Talos Energy ZAMA Site Proves Out Hydrocarbon Presence

In July of 2017 Talos energy based in Houston was the first private entity to drill for oil in Mexican territorial waters. The project came about after Mexico made the ground-breaking decision to allow in not only a private operator, but one from a foreign nation. Mexico’s oil industry has been nationalized since 1938. Only state-owned Pemex has exploited Mexican natural resources for the past eight decades.

The well dropped by Talos Energy has been named ZAMA-1. It is located in Block 7 of the Sureste Basin located off the coast of the Mexican state of Tabasco. Block 7 comprises an area of 122,000 acres. An Ensco 8503 floating rig was used for drilling that reached a depth of 11,000 feet.

The find is potentially large and significant. Early estimates are that ZAMA may bear 1.4 billion to perhaps two billion barrels of oil. This is believed to be light oil with API gravities between 28 and 30 degrees. The main purpose of drilling ZAMA was to prove the existence of hydrocarbon resources in this location. That appears to have been an unqualified success.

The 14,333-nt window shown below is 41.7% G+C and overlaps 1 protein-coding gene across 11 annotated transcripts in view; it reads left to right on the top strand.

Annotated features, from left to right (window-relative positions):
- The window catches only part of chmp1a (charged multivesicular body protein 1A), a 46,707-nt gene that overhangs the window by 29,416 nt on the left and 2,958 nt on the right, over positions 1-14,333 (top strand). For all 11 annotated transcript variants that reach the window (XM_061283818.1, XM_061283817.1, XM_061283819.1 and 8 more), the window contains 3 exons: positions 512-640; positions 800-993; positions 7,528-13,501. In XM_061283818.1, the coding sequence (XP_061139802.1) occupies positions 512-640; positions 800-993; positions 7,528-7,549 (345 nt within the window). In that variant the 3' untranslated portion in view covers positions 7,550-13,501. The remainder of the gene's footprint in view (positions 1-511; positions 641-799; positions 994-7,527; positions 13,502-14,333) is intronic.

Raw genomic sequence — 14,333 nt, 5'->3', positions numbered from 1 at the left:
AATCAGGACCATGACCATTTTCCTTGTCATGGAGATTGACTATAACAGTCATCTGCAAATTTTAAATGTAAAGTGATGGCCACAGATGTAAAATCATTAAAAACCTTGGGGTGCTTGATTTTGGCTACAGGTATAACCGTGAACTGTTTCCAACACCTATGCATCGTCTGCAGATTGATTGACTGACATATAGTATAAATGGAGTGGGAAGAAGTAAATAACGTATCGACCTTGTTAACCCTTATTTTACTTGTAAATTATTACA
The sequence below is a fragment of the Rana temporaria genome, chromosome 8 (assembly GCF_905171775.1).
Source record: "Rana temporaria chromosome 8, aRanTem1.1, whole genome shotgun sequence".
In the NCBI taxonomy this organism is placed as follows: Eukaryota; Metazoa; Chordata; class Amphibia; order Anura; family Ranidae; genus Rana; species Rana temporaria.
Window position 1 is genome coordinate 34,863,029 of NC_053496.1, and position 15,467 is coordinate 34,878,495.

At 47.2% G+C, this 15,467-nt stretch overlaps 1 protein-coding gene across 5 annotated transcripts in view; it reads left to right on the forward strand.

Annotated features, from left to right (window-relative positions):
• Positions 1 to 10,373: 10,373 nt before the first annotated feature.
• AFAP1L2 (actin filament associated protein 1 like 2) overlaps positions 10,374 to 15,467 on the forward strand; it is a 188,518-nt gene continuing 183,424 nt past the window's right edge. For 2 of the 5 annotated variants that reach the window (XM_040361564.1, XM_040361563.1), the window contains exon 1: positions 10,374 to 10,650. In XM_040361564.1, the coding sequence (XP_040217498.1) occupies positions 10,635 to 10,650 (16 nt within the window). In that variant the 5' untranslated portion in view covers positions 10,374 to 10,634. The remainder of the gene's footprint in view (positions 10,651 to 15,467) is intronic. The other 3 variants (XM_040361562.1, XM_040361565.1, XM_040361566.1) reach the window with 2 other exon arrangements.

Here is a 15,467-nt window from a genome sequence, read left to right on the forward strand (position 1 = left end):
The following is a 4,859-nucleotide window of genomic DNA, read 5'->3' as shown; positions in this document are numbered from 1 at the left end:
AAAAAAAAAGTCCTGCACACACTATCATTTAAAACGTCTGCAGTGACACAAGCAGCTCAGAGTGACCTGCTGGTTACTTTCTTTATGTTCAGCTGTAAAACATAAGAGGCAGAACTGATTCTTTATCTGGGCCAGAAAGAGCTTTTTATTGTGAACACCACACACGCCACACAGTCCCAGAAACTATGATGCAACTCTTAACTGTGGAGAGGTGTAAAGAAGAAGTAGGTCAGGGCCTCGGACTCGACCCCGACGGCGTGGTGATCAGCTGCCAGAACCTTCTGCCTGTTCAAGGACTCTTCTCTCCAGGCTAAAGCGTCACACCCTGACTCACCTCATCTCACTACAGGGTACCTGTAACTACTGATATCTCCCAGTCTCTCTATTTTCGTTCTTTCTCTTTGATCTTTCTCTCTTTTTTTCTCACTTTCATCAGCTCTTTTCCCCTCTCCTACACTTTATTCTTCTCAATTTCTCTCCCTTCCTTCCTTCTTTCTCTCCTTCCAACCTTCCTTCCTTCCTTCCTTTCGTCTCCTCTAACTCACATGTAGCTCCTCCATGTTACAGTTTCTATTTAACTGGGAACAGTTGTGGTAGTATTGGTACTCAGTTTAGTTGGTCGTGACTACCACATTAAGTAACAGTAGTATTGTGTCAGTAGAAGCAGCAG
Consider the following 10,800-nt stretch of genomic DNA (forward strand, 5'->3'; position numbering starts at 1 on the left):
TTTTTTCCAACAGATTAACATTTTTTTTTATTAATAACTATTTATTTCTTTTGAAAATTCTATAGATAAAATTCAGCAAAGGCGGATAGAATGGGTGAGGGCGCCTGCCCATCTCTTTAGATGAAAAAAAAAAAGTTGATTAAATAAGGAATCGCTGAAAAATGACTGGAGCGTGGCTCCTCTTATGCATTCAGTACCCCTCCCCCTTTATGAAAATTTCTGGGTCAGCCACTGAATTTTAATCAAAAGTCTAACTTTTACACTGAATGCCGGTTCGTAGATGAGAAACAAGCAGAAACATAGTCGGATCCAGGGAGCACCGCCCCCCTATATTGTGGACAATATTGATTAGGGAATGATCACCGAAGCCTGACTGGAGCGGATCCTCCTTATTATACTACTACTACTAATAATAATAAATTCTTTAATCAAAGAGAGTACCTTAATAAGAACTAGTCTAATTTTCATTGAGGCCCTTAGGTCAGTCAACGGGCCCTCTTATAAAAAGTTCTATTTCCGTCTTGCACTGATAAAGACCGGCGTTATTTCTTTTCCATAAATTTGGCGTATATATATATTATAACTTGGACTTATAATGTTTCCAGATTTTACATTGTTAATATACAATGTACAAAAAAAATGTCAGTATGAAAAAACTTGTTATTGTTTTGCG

In addition to working in cooperation with Mexican authorities and state-owned Pemex, Talos Energy is partnering with two other entities. These are Premier Oil of the United Kingdom and Sierra Oil and Gas, a Latin American firm. These entities, together with Pemex, constitute a consortium of operators who hope to exploit the considerable potential of this location in the shallow waters of the Gulf of Mexico.

Talos Energy is led by CEO Timothy Duncan. The company was formed in 2012 and concentrates its efforts in the Gulf of Mexico regions. Mr. Duncan recently bolstered the position of his company through a merger with Big Stone Energy and by acquiring Whistler Energy II. Talos Energy is now a publicly traded company listed on the NYSE as TALO.

A great deal of work remains to be done before ZAMA can bring oil to the surface. However, if all goes well, ZAMA and associated sites bear the potential to deliver 100,000 to 150,000 barrels of oil per day by year 2023. Click here